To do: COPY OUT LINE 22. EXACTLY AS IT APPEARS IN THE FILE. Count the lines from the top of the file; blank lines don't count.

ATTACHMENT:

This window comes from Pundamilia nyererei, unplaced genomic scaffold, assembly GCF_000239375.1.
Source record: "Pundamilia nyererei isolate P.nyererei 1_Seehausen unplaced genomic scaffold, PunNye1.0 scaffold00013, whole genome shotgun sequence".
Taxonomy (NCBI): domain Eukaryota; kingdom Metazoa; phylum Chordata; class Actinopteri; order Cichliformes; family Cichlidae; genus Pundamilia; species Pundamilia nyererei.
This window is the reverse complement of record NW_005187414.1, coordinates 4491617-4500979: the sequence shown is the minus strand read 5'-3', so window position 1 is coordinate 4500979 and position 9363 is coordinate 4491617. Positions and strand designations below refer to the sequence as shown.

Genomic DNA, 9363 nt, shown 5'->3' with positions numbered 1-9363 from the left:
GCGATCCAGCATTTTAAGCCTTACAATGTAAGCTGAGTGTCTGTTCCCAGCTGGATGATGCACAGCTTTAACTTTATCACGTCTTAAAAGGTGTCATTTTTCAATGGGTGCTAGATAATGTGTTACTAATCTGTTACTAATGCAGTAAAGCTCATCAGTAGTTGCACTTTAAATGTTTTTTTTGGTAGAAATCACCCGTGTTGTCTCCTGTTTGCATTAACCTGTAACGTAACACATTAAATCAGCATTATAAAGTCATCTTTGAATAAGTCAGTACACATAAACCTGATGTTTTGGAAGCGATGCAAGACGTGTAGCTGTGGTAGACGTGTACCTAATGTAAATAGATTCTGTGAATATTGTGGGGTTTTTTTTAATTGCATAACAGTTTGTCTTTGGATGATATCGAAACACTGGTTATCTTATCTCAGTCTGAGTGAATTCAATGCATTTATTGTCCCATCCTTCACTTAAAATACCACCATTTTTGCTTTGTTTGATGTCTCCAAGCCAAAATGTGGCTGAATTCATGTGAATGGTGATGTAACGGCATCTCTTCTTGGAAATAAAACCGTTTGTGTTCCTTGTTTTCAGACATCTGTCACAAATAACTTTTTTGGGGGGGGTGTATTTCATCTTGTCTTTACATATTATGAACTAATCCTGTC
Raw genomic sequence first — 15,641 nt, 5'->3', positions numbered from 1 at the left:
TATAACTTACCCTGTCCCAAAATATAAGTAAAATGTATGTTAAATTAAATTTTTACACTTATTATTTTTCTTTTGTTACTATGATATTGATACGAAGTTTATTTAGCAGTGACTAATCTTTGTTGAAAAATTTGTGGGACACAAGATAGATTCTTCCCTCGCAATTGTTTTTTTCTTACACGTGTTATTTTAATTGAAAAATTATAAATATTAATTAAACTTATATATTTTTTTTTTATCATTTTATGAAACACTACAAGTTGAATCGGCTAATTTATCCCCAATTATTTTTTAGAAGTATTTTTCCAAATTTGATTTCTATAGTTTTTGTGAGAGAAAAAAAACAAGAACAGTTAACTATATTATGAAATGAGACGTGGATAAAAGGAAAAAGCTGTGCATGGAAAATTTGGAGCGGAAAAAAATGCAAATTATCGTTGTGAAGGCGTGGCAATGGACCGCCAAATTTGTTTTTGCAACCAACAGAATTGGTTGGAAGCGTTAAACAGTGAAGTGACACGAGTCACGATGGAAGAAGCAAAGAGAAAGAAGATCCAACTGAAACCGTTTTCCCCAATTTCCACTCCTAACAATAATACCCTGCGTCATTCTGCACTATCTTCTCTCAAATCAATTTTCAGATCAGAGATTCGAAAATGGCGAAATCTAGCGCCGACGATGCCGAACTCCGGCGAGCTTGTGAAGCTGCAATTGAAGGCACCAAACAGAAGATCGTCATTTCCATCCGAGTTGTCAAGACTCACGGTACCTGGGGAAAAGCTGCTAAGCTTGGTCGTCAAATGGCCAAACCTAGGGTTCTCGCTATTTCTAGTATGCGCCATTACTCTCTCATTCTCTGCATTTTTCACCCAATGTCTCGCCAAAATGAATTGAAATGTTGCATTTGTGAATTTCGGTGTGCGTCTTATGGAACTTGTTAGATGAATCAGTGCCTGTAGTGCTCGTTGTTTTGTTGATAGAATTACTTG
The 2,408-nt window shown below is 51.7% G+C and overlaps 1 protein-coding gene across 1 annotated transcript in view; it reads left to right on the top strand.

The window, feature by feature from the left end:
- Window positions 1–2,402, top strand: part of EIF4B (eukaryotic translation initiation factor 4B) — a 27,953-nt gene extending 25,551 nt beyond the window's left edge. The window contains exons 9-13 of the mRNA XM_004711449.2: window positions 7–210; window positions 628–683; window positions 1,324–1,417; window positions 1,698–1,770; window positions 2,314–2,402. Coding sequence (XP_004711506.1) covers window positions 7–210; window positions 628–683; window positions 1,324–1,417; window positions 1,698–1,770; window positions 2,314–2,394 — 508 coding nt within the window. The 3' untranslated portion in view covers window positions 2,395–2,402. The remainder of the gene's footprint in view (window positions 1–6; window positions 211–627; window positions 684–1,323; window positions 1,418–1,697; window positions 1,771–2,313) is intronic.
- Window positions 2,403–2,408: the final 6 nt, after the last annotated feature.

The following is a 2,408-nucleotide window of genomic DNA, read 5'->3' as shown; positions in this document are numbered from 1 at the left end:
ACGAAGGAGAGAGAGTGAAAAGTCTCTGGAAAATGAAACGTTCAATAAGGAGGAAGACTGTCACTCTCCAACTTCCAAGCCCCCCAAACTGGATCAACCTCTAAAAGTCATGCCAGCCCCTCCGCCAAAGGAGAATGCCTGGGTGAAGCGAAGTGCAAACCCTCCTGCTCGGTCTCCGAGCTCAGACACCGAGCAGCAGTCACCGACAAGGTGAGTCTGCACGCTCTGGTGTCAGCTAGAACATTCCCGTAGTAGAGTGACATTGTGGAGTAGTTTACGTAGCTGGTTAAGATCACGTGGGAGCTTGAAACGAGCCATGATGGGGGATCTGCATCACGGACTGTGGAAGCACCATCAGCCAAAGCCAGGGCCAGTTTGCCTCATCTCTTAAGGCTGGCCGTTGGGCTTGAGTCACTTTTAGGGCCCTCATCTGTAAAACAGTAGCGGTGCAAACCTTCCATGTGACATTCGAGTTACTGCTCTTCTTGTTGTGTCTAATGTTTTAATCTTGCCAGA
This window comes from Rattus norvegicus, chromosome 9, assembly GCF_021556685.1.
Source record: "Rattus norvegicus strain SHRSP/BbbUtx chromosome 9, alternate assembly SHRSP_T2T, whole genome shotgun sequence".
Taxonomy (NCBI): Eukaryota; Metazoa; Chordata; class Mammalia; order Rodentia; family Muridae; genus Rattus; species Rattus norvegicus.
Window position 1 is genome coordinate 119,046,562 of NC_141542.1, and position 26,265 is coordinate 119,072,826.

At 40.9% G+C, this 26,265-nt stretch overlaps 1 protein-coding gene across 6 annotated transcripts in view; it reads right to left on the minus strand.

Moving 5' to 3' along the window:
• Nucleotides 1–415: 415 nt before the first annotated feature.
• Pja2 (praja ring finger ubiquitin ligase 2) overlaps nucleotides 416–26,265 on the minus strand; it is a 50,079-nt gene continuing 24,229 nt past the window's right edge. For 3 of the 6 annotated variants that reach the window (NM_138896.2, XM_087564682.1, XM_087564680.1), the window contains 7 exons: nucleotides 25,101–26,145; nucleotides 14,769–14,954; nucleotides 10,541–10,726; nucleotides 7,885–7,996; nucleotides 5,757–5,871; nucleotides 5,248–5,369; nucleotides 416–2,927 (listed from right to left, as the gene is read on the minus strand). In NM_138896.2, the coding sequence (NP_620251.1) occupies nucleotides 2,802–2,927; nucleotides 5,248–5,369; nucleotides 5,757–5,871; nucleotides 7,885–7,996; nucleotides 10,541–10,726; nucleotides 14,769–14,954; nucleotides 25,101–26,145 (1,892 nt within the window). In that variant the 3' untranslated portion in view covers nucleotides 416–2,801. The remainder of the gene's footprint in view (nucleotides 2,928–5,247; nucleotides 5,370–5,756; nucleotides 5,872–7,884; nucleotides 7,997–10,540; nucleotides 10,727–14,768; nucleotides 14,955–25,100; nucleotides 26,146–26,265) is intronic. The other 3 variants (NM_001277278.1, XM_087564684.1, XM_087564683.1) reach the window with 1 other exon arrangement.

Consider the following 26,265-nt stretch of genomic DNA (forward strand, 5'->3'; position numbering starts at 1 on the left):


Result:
• Pja2 (praja ring finger ubiquitin ligase 2) overlaps nucleotides 416–26,265 on the minus strand; it is a 50,079-nt gene continuing 24,229 nt past the window's right edge. For 3 of the 6 annotated variants that reach the window (NM_138896.2, XM_087564682.1, XM_087564680.1), the window contains 7 exons: nucleotides 25,101–26,145; nucleotides 14,769–14,954; nucleotides 10,541–10,726; nucleotides 7,885–7,996; nucleotides 5,757–5,871; nucleotides 5,248–5,369; nucleotides 416–2,927 (listed from right to left, as the gene is read on the minus strand). In NM_138896.2, the coding sequence (NP_620251.1) occupies nucleotides 2,802–2,927; nucleotides 5,248–5,369; nucleotides 5,757–5,871; nucleotides 7,885–7,996; nucleotides 10,541–10,726; nucleotides 14,769–14,954; nucleotides 25,101–26,145 (1,892 nt within the window). In that variant the 3' untranslated portion in view covers nucleotides 416–2,801. The remainder of the gene's footprint in view (nucleotides 2,928–5,247; nucleotides 5,370–5,756; nucleotides 5,872–7,884; nucleotides 7,997–10,540; nucleotides 10,727–14,768; nucleotides 14,955–25,100; nucleotides 26,146–26,265) is intronic. The other 3 variants (NM_001277278.1, XM_087564684.1, XM_087564683.1) reach the window with 1 other exon arrangement.